UK: Excluding Liability: What Are The Limits?

It is frequently the case that companies try and exclude as much liability as possible in their standard terms and conditions. The recent case of Regus (UK) Ltd v Epcot Solutions Ltd [2007] EWHC 938, which came before HHJ Mackie QC, demonstrates that there are clear limits on what can and cannot be so excluded.


Regus (UK) Limited ("Regus") supply serviced office accommodation. Epcot Solutions Ltd ("Epcot") provide professional IT training. Epcot entered into an agreement with Regus on Regus’ usual terms and conditions for the use of serviced office accommodation for Epcot’s training courses. Epcot initially rented office accommodation in Heathrow. After Regus closed this location, Epcot were offered, and accepted, alternative accommodation at Stockley Park. Epcot moved to Stockley Park and entered into a new agreement with Regus on the same terms and conditions.

The air conditioning system at Stockley Park did not work satisfactorily. Epcot made several complaints to Regus regarding the air conditioning and complained that their training courses were being adversely effected by the extreme hot and cold temperatures generated by the air conditioning. Despite these complaints, Epcot entered into a further agreement with Regus on the same terms and conditions. Epcot continued to make complaints about the air conditioning system. Regus did not take any effective steps to repair the air conditioning and negotiations between the parties failed to resolve the problem.

Regus then suspended services to Epcot and claimed unpaid fees up to the end of the agreed term. Epcot raised a number of counterclaims including damages for loss of profits, loss of the opportunity to generate profits, and for distress, inconvenience and loss of amenity suffered by reason of Regus’ failure to provide adequate air-conditioning.

Regus’ usual terms and conditions included an exclusion clause (clause 23) limiting Regus’ liability in any circumstances for "loss of business, loss of profits, loss of anticipated savings, loss of or damage to data, third party claims or any consequential loss." Clause 23 also limited liability in respect of other losses, damages, expenses or claims.


  1. Was Regus’ failure to provide adequate air-conditioning a breach of contract?
  2. Did Clause 23 restrict and/or exclude Epcot’s ability to claim for loss of business, loss of profits, loss of anticipated savings, loss of or damage to data, third party claims or any consequential loss?


Regus had contracted to provide services to Epcot which included air conditioning. Therefore a failure to provide adequate air conditioning was a breach of contract as Regus was in breach of the obligation to provide the services it had promised. Epcot was entitled to recover damages for any loss which it had suffered subject to the effect of Clause 23.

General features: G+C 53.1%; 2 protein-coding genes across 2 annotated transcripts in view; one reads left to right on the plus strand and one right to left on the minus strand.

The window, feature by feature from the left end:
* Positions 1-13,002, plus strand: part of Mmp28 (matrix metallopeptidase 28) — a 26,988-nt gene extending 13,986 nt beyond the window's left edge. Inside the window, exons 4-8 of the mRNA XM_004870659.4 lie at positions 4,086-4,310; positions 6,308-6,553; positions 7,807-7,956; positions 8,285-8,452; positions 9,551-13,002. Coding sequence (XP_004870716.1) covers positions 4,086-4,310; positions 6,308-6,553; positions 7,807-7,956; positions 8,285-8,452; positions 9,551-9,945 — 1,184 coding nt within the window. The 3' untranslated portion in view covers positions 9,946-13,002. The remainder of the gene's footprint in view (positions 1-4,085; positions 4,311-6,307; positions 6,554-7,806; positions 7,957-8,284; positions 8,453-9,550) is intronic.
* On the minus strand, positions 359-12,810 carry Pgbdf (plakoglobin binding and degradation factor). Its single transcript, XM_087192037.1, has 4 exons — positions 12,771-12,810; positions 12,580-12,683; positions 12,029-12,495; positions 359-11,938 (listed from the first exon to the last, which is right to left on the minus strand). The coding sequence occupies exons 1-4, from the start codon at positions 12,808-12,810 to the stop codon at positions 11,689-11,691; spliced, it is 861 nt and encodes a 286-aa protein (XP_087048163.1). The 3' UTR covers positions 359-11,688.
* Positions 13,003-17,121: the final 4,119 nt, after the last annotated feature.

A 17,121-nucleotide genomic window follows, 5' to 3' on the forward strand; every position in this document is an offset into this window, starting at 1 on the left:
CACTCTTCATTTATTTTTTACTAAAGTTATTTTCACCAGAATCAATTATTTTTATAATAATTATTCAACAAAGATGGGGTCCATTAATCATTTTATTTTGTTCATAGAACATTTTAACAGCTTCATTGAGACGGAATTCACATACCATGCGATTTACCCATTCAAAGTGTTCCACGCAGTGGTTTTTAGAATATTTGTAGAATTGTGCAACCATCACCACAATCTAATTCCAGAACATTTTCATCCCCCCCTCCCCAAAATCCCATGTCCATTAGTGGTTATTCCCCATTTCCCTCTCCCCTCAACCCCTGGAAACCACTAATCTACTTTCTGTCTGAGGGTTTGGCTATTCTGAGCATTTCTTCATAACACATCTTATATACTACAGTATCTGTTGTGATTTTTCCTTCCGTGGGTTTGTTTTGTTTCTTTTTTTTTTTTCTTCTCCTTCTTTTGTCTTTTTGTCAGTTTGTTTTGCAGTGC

The Judge held that Regus’ failure to provide adequate air conditioning to be negligent and did not accept Regus’ argument that it could postpone works on the grounds of cost and profitability. Clause 23 fell within Section 3 of the Unfair Contract Terms Act 1977 (the "Act") as it restricted liability in respect of a breach and was within Regus’ written standard terms of business.

The Judge also considered that although it was reasonable for Regus to restrict damages for loss of profits and consequential losses from the categories of loss for which it will become liable when in breach of contract, it was not reasonable to seek to deprive Epcot of any remedy at all for failure to provide a basic service like air conditioning. Further, Clause 23 provided an illusion of a remedy by limiting (as it is in principle reasonable to do) liability to 125% of the total fees paid of Ł50,000.

However, because of the broad working of the exclusion of financial losses, a business would be unable to establish the liability that Regus sought to limit. Under the Act there are a number of factors the Court may take into account when considering if the contract terms are fair and reasonable. These include the strength of bargaining position and whether the customer (here Epcot) ought reasonably to have knowledge of the existence and extent of the term. Here having applied the factors, the Judge did not consider the exclusion to be reasonable. It was too broad. It was unfair for no remedy at all to be available to customers of Regus, in circumstances where there had been serious failures in the service provided by Regus over the length of their contract. Therefore, Clause 23 was of no effect.

The appropriate measure of damages for Epcot’s breach was a percentage deduction from the fees paid by Epcot unless Epcot could show additional specific loss cause by the air conditioning letter.


Parties generally seek to exclude or limit their liability in contracts. However, a party seeking to rely on such a clause must be able to show that the exclusion/limitation clause is reasonable in accordance with the factors set out in the Act. This decision is an example of a clause being held to be unreasonable quite simply due to its broad exclusion of liability. When entering into contracts, parties need to review carefully any relevant exclusion/limitation clause is reasonable. The Courts will not always strike them down.

This article is the latest Fenwick Elliott Legal Briefing which is a weekly on-line feature which appears on Building magazine’s website. The Legal Briefing provides comment on recent, sometimes controversial, legal issues. For further information please visit

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